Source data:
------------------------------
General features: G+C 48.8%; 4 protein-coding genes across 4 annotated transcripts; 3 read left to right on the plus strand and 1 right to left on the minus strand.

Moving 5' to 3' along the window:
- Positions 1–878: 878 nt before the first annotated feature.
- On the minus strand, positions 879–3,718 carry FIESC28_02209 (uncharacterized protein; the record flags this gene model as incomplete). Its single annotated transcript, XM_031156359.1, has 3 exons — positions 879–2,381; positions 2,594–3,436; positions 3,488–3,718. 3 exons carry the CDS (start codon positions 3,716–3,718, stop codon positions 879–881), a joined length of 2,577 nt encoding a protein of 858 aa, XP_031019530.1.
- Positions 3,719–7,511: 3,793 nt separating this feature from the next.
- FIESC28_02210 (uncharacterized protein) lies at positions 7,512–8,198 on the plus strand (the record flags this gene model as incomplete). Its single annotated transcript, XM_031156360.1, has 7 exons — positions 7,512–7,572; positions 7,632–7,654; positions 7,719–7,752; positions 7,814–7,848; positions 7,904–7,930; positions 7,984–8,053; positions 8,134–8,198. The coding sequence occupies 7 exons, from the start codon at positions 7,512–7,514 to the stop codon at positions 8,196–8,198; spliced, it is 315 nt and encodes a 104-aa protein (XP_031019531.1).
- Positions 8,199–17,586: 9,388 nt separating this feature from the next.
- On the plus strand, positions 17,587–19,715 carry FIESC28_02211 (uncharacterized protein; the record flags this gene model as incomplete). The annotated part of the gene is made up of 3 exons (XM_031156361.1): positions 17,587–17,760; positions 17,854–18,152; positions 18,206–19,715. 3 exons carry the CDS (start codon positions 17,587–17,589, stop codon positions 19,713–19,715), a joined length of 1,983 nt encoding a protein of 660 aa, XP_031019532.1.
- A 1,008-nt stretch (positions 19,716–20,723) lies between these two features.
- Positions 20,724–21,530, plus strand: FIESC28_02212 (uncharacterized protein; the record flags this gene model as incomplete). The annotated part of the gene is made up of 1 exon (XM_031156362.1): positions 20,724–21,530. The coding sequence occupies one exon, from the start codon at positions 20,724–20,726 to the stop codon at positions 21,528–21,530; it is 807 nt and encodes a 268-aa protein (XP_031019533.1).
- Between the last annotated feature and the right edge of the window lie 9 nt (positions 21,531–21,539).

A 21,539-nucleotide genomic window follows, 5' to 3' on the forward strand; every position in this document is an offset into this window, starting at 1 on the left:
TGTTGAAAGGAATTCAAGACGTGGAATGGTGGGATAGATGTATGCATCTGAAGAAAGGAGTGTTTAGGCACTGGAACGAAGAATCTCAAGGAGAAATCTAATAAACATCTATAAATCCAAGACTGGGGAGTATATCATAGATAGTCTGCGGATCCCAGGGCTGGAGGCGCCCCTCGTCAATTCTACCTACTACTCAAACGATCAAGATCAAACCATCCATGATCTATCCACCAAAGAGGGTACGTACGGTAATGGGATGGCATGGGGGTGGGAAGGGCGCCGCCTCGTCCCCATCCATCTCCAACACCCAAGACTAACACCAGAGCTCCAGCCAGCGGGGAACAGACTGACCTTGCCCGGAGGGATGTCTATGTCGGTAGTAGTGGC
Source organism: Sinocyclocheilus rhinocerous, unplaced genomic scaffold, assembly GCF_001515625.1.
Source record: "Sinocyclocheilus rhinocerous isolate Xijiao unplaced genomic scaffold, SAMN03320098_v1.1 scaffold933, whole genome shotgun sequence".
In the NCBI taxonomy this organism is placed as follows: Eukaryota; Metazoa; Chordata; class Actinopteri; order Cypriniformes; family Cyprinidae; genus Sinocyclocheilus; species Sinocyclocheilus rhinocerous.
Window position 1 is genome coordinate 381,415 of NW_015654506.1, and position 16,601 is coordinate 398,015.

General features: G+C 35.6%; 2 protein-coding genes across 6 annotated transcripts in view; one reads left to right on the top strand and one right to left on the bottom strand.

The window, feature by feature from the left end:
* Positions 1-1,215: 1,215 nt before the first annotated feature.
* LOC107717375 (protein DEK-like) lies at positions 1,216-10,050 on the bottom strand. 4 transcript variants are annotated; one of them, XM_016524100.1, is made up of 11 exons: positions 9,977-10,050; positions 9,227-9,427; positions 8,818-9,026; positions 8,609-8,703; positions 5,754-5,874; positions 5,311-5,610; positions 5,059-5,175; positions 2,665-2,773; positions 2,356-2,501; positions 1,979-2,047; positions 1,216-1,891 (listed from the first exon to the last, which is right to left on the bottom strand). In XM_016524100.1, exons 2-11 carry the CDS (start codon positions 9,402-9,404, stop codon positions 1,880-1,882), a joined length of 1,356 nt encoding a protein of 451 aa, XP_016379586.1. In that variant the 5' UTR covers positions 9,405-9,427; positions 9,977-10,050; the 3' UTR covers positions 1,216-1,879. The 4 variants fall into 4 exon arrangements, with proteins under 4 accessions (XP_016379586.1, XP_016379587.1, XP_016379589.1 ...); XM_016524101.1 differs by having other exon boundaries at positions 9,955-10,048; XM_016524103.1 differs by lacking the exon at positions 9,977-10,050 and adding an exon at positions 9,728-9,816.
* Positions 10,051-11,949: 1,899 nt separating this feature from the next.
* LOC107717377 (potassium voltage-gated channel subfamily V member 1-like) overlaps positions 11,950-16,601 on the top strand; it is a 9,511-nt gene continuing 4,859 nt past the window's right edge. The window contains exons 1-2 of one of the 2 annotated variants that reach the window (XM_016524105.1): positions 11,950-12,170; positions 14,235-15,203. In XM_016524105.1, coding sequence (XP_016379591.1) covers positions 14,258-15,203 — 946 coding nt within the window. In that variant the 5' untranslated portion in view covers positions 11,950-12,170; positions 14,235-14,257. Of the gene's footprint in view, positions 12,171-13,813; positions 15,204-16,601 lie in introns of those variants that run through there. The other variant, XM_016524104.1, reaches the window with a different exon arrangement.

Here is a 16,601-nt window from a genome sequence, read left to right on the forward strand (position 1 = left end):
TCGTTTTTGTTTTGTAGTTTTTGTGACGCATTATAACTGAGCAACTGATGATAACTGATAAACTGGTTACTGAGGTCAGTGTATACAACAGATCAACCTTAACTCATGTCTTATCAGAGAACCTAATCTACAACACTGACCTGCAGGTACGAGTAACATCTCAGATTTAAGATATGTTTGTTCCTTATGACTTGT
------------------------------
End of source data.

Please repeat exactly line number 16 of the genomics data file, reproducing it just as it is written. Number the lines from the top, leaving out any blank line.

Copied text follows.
In the NCBI taxonomy this organism is placed as follows: Eukaryota; Metazoa; Chordata; class Actinopteri; order Cypriniformes; family Cyprinidae; genus Sinocyclocheilus; species Sinocyclocheilus rhinocerous.